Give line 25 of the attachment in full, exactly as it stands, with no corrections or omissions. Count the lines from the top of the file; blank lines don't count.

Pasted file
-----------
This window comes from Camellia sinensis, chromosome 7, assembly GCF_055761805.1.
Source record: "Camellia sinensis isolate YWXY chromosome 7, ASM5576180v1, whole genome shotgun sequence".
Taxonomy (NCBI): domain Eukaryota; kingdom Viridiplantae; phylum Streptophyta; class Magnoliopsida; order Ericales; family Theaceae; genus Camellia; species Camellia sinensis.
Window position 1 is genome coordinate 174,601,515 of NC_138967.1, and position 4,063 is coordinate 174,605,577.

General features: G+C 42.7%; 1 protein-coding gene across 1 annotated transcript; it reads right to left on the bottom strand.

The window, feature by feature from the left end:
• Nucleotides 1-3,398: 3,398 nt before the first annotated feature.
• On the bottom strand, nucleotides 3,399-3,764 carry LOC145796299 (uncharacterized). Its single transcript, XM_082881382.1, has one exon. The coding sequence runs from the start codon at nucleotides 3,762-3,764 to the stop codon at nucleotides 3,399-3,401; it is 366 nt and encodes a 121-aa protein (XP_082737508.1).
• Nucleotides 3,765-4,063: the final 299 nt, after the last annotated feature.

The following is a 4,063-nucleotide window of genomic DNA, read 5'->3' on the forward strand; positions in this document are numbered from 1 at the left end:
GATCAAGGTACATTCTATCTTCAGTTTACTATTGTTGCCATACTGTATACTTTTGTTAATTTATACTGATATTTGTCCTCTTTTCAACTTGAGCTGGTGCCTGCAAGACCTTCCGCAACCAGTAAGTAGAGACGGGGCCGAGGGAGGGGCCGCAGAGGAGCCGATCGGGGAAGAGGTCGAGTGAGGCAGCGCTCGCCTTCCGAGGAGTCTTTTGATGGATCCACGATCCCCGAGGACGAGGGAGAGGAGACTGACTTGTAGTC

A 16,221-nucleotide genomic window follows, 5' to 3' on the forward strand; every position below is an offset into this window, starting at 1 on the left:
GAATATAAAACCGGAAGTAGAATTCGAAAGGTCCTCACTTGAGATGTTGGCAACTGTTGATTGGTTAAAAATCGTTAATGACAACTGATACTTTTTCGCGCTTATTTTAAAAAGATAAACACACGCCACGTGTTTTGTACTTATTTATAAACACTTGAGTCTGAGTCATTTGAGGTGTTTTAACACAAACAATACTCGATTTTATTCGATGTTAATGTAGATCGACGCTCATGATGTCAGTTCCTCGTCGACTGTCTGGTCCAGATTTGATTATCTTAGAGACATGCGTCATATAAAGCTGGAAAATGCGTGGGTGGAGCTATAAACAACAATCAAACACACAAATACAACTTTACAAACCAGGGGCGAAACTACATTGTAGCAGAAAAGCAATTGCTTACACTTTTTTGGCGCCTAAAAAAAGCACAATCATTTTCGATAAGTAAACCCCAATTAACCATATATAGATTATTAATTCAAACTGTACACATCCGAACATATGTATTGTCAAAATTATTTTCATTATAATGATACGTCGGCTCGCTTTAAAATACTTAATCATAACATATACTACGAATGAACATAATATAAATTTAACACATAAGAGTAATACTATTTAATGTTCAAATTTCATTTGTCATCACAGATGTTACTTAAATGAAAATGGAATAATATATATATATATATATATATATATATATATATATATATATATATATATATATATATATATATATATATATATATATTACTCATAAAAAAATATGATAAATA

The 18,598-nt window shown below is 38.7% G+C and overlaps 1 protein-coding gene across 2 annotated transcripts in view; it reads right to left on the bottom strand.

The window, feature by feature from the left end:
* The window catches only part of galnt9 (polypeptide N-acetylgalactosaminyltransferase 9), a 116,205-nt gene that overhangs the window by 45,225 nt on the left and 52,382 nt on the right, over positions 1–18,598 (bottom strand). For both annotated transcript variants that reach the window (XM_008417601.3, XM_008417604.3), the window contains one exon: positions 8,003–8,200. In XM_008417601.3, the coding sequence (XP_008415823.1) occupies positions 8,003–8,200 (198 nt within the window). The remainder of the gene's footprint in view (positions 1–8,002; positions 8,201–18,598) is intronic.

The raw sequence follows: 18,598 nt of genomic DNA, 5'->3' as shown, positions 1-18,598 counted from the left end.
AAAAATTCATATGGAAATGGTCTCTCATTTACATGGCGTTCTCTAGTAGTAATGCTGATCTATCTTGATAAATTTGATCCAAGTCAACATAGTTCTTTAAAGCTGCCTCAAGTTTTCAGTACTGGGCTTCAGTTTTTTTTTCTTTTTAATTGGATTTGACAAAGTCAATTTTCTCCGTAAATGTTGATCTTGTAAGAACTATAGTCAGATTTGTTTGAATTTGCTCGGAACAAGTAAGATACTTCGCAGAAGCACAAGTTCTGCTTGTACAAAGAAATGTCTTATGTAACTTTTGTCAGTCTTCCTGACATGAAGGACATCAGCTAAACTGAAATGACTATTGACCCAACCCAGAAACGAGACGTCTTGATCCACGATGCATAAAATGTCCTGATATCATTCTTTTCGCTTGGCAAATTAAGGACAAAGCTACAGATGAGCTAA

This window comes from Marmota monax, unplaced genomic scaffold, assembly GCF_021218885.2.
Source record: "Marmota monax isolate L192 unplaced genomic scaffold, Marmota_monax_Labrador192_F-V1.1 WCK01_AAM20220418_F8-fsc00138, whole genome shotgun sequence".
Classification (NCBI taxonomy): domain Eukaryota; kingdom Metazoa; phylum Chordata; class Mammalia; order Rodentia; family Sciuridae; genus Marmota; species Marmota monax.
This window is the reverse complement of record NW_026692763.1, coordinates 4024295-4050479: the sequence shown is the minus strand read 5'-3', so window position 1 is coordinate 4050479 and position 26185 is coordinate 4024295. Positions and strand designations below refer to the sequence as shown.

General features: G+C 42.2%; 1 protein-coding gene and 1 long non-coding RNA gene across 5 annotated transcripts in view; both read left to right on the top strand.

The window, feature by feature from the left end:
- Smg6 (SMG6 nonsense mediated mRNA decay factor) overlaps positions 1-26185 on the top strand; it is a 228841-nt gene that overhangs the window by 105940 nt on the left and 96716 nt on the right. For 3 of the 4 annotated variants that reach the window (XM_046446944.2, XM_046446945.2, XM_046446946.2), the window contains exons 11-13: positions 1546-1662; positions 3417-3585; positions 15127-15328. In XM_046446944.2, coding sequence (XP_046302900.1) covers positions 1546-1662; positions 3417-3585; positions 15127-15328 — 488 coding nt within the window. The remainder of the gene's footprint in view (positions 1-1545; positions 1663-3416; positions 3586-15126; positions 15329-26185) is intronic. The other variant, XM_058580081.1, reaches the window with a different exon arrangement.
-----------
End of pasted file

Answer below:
- Smg6 (SMG6 nonsense mediated mRNA decay factor) overlaps positions 1-26185 on the top strand; it is a 228841-nt gene that overhangs the window by 105940 nt on the left and 96716 nt on the right. For 3 of the 4 annotated variants that reach the window (XM_046446944.2, XM_046446945.2, XM_046446946.2), the window contains exons 11-13: positions 1546-1662; positions 3417-3585; positions 15127-15328. In XM_046446944.2, coding sequence (XP_046302900.1) covers positions 1546-1662; positions 3417-3585; positions 15127-15328 — 488 coding nt within the window. The remainder of the gene's footprint in view (positions 1-1545; positions 1663-3416; positions 3586-15126; positions 15329-26185) is intronic. The other variant, XM_058580081.1, reaches the window with a different exon arrangement.